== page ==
The finance minister and his team’s efforts to attract foreign investment in the country and the CPEC initiative of the previous government will bring prosperity in the lives of Pakistan’s citizens only when people are prepared to take advantage from these opportunities. Young people living in the midst of mountainous terrains, desert expanses, urban slums and remote villages will need more comprehensive packages for skills development programmes. They need not only institutions providing high quality demand-driven training programmes in their localities but also enhanced pre, during and post training services.

The enhanced services package should include accessible and interesting communication materials about technical and vocational education. These materials should aim to: inspire interest in skills development initiatives; provide information about the immediate and long-term benefits for trainees and their communities; present a broader picture of ensuring enhanced local and national prosperity; portray options and pathways for personal growth; and encourage women’s participation.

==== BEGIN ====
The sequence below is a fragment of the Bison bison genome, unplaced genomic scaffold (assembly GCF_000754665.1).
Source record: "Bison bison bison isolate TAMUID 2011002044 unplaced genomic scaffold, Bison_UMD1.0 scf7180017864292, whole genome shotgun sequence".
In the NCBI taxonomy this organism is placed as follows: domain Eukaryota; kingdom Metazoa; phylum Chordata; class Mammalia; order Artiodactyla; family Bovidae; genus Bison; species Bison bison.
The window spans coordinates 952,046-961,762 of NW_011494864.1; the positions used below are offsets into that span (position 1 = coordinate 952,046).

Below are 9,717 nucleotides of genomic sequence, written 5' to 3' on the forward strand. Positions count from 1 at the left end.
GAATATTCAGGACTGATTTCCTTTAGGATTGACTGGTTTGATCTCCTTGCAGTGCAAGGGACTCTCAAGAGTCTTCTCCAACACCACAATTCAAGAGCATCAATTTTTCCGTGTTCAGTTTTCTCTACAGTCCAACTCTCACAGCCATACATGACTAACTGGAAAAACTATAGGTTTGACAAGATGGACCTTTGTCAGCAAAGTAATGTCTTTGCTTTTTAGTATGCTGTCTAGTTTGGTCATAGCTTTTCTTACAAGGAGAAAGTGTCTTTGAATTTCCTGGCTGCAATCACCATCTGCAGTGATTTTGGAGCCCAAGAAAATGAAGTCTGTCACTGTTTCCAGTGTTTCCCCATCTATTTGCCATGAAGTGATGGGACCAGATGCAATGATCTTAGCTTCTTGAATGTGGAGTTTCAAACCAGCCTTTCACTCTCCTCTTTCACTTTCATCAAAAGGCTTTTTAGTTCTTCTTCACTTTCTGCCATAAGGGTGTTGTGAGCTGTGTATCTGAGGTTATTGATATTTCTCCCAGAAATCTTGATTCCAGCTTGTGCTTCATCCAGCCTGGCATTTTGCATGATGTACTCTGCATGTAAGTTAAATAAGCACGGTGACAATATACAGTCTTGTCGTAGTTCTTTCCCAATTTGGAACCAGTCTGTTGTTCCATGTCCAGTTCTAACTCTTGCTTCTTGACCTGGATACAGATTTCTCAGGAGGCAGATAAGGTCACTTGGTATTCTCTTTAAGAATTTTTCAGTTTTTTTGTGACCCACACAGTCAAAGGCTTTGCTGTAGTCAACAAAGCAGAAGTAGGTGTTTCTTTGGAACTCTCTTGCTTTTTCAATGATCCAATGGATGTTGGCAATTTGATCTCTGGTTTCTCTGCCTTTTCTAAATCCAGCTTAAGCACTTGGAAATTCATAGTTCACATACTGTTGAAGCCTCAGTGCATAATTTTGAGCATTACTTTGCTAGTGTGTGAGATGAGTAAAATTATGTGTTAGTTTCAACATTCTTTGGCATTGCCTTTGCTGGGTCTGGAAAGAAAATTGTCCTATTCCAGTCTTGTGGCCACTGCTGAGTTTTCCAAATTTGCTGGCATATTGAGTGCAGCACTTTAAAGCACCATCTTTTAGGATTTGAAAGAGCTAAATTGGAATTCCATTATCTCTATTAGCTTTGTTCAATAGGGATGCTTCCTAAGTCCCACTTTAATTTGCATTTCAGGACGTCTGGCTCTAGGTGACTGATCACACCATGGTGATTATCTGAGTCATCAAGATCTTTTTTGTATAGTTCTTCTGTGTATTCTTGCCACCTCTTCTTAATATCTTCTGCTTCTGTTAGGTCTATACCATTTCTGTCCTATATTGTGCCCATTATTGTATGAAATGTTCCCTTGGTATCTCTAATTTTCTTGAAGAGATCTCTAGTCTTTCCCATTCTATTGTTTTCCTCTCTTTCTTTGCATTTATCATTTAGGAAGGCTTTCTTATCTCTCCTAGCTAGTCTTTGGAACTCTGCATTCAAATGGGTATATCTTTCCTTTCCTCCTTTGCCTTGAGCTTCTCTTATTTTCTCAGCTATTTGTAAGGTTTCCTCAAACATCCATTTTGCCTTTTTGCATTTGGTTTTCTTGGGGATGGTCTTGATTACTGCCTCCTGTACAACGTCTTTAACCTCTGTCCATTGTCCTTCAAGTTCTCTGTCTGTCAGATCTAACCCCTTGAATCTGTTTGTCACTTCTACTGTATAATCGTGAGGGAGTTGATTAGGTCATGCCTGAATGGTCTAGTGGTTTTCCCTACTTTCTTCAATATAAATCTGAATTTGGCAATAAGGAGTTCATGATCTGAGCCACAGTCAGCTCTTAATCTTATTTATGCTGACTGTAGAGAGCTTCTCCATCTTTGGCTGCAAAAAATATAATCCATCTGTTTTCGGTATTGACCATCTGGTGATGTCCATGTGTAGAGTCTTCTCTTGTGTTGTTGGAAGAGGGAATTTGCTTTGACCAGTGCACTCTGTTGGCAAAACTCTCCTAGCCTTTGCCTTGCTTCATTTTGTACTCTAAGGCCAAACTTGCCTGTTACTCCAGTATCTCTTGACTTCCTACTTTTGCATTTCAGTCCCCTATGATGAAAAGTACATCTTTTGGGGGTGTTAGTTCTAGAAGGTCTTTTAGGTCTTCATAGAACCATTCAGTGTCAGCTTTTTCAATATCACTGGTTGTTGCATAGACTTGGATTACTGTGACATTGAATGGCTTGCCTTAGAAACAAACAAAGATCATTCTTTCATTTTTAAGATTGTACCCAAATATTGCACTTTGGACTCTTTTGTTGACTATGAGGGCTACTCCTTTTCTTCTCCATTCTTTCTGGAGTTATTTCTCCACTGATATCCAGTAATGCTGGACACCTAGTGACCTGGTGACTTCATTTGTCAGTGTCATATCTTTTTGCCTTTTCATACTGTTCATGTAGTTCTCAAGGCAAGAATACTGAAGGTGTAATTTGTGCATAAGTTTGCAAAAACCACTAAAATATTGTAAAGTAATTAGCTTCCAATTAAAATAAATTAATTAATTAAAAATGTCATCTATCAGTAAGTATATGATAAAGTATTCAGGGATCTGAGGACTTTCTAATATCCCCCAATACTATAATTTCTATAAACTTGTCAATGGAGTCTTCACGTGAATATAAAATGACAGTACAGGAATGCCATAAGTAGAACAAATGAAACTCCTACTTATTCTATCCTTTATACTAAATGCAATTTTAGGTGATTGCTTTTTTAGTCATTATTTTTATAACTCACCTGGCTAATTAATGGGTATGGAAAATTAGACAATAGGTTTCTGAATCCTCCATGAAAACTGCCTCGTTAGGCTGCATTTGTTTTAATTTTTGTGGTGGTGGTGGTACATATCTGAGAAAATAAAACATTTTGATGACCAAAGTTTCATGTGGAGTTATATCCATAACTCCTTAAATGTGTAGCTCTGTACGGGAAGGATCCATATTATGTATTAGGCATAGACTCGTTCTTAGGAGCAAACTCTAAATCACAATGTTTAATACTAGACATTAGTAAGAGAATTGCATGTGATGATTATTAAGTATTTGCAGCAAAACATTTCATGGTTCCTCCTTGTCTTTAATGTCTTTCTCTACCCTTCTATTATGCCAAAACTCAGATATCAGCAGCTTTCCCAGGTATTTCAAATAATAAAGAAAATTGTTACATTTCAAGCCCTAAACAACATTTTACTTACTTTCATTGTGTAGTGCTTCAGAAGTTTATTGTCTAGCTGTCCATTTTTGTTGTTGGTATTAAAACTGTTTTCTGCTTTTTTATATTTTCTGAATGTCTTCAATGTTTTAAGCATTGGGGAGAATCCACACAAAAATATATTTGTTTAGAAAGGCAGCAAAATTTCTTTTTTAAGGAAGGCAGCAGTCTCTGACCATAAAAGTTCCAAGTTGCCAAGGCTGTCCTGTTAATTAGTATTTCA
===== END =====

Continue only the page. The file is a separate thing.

This social advocacy and information sharing campaign should not be on the format of usual public messages or political statements. This service should be launched on creative outputs of established communication professionals and creative writers from the popular media.

Along with high-quality demand-driven training in specific trades, training institution should focus on the development of professional attitudes, work ethics, enterprise, and 21st Century skills as part of each course. This broader training package is essential to enable young people in finding or creating employment for themselves and succeeding in it. The foundational skills of teamwork, communication, problem solving, self-awareness, personal goal setting and financial literacy should be part of any education or training programme – and more importantly of those preparing young people to thrive in the world of work.